(2) Counterfactual explanations provide guidance on how an individual should change their data in order to get a different outcome from a machine learning or artificial intelligence model (e.g., increasing income by $10K a year in order to be approved). These are sometimes called action codes. Examples include Wachter et al, Utsun et al, and Poyiadzi et al

There are important open questions around supervisory expectations on these two topics that would be useful to get clarity around — elaborations on requirements for reason and action codes. One key consideration is around accuracy of explanations, meaning do the explanations correctly identify reasons for decisions and actions to change decisions. This is an important topic that has received attention from researchers and deserves attention in regulatory conversations. 

Model Risk Management

Model risk management is a powerful and well developed function in financial institutions. It provides independent validation of models to ensure that they are robust, well-understood, and carefully monitored. The SR-11-7 guidance issued by the Federal Reserve Board in 2011 provides a well thought out framework for model risk management. 

The introduction of machine learning and artificial intelligence models into use cases, such as credit, fraud, and marketing raise new challenges for effective and efficient model risk models. It raises a key question: How should model risk management guidance be updated to reflect the additional complexity of AI/ML models? Specifically, how should model development and validation teams assess model robustness, identify model blindspots, assess their conceptual soundness, stability, and monitor them on an ongoing basis to ensure that models with issues are detected early, and fixed;  and models perform well in production and are adjusted when they start degrading.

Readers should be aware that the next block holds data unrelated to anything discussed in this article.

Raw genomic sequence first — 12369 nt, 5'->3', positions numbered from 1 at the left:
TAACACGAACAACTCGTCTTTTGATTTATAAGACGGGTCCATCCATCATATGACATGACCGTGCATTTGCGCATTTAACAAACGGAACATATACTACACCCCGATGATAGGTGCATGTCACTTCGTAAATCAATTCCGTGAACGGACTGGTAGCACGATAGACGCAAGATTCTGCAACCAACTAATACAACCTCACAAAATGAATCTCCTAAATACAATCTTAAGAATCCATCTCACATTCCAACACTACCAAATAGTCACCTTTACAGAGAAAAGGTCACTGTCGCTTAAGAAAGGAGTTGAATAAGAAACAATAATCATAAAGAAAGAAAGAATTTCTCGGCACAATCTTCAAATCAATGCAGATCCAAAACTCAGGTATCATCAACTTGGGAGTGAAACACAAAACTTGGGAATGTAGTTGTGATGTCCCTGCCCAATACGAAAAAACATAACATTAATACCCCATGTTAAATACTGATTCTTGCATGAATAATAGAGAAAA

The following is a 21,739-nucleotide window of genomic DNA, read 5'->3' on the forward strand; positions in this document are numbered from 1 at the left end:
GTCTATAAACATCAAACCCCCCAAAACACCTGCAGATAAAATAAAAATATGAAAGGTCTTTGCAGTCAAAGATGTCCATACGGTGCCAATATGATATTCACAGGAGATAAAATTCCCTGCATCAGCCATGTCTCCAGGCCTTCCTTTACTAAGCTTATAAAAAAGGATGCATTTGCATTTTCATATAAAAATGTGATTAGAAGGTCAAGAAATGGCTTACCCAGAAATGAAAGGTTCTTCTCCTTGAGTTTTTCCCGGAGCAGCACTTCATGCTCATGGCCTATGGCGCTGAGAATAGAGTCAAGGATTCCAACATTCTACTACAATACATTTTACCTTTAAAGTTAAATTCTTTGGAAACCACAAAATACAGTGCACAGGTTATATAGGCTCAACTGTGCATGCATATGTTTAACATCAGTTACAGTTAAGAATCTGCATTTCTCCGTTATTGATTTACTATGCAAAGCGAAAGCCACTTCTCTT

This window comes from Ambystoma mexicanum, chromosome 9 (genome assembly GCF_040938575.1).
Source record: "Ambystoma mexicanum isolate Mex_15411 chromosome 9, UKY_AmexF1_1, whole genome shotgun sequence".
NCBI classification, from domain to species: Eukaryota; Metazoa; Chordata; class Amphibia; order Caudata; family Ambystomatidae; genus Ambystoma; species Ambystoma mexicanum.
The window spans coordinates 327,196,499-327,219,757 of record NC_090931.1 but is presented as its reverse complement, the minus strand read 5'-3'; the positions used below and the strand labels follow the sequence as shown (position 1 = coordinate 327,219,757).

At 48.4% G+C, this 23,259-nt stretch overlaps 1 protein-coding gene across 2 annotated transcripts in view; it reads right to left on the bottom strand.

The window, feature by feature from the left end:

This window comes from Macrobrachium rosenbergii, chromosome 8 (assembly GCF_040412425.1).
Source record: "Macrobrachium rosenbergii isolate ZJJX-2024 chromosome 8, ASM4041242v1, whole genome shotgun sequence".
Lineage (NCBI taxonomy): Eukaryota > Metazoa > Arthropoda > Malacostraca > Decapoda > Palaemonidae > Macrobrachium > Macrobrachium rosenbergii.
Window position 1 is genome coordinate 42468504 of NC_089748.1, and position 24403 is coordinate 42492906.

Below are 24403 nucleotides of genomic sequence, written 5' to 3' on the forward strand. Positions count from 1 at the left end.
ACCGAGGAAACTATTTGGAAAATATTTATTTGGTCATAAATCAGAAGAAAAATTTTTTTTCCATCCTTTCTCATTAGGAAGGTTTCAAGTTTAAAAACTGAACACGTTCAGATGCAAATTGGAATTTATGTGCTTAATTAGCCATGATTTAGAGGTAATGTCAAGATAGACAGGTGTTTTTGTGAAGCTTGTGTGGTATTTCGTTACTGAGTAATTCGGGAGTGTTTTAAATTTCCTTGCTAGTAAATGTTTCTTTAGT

While there is considerable research on these topics and various methods are finding their way into software products, exactly how the SR-11-7 guidance from 2011 should be interpreted for AI/ML models remains unclear. This is an area where the Federal Reserve and the OCC could provide additional clarification. 


There has been a lot of work showing that machine learning models may exhibit unfair bias against historically disadvantaged groups. In the context of financial services, this could mean that, unless additional steps are taken, a model may systematically favor men over women in making credit decisions if the historical data on which the model is trained has this pattern. This observation raises several questions: How do you measure indicators of disparity between groups? How do you attribute this disparity to features or training data issues that cause it?  How do you mitigate fairness issues with models if they exist? These are all questions on which there have been considerable research. This is a good time for fair lending testing to be revisited in light of the additional complexity of AI/ML models and the shared understanding of this topic in the community.